“This nonsense report is another attempt to distract from the importance of all energy sources – including oil and natural gas – to meet America’s growing energy needs.”

Who was at Mar-a-Lago?

The high stakes for the fossil-fuel industry, as well as for the climate crisis, have placed scrutiny upon those who attended Trump’s dinner at Mar-a-Lago. Although representatives of large oil companies were present, the majority of known attendees were executives of smaller firms focused on specific subsections of the fossil-fuel industry, such as fracking or gas exporting.

Those companies are not often held to account in international forums such as the UN climate talks or the Oil and Gas Climate Initiative, which means they are less likely to make climate pledges. They may also be more threatened by regulations on individual parts of the US fossil fuel economy, such as auto-emissions standards aiming to quell gas-car usage.

“The oil majors… see their future in plastic [production]. That doesn’t apply to the smaller companies who don’t work across the industry,” said Kert Davies, director of special investigations at the Center for Climate Integrity. “They’ve got nothing to shift to.”

Among other reported attendees were the head of the company Venture Global, which rivals Qatar as one of the world’s leading liquefied natural gas exporters. This year, the company came under fire after it was revealed to have been using millions of gallons of water to construct a Louisiana LNG terminal while a nearby community faced extreme shortages. The firm was also accused late last year of reneging on its contracts by Shell and BP.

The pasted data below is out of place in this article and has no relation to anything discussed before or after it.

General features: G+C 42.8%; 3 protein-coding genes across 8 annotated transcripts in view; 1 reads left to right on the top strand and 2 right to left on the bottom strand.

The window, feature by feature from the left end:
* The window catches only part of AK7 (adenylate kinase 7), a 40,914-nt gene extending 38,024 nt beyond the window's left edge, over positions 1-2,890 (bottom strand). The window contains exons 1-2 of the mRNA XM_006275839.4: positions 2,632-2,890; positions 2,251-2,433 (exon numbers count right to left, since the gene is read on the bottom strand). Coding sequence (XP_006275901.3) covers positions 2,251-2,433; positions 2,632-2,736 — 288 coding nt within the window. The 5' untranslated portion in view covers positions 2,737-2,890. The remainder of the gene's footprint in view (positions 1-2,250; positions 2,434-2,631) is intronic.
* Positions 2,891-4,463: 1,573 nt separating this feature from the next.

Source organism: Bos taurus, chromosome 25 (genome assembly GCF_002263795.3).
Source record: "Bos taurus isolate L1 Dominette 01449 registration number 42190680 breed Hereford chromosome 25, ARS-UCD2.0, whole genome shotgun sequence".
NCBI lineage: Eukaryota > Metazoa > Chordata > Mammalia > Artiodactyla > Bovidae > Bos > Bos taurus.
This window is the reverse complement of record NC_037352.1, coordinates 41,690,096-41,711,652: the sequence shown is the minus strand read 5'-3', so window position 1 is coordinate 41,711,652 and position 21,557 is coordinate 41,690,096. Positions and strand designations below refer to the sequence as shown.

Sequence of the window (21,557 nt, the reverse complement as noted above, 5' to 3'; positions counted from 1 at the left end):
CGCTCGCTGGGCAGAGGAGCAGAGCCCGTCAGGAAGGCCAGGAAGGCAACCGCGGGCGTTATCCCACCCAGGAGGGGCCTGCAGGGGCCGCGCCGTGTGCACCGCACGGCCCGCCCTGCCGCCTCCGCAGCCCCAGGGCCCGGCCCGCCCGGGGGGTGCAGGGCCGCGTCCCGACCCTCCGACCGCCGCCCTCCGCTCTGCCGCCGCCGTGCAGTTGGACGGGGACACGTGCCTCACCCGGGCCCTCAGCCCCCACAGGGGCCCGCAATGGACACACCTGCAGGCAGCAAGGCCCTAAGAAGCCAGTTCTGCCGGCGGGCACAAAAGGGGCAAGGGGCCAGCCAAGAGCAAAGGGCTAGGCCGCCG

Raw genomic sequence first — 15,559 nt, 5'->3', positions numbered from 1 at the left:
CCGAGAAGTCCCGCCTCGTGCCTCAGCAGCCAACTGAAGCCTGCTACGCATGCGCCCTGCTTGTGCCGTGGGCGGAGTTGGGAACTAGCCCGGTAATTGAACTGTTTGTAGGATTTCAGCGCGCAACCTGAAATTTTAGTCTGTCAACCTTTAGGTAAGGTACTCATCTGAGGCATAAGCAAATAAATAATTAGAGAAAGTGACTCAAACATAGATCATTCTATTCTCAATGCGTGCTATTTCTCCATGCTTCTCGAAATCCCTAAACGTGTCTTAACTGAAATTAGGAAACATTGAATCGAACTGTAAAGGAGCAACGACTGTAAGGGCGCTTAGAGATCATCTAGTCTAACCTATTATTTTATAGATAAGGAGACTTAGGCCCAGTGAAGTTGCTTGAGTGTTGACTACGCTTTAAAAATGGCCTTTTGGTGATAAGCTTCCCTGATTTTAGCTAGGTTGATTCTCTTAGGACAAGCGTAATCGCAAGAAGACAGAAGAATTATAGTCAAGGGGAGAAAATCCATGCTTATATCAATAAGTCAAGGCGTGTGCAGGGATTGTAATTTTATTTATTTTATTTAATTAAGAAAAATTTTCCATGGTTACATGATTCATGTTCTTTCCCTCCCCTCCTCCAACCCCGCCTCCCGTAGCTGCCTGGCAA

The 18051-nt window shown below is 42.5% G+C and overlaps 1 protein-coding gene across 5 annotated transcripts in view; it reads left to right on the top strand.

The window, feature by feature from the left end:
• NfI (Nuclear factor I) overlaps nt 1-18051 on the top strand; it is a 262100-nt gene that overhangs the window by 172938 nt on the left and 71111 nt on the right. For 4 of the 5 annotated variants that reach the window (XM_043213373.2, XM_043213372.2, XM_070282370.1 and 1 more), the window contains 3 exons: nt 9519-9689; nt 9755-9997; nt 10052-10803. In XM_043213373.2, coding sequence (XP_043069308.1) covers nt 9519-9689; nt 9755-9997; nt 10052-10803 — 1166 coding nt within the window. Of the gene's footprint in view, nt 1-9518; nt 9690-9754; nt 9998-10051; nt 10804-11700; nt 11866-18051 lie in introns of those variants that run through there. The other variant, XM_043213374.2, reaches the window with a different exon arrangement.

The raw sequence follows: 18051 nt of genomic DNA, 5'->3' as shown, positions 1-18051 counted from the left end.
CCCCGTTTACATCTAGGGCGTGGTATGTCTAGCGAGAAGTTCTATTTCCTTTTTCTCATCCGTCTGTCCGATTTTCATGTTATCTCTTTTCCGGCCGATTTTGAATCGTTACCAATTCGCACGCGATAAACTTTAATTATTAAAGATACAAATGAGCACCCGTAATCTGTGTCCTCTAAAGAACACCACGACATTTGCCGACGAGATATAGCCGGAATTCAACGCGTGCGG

Another attendee: Nick Dell’Osso, CEO of Chesapeake Energy, which after years of court fights had to pay $5.3 million to Pennsylvania landowners who say they were cheated out of gas royalties. The company’s earlier CEO, John McClendon, was indicted in 2016 on charges of conspiring to rig bids on oil and gas leases in Oklahoma.

Billionaire oil tycoon Harold Hamm, who founded fossil fuel exploration company Continental Resources, was also present. He helped raise money for Trump’s 2016 presidential run, was under consideration to be Trump’s energy secretary and was reportedly one of the seven top donors who had special seats at Trump’s inauguration. Though he eschewed the former president after his 2020 loss, he donated to his primary campaign in August.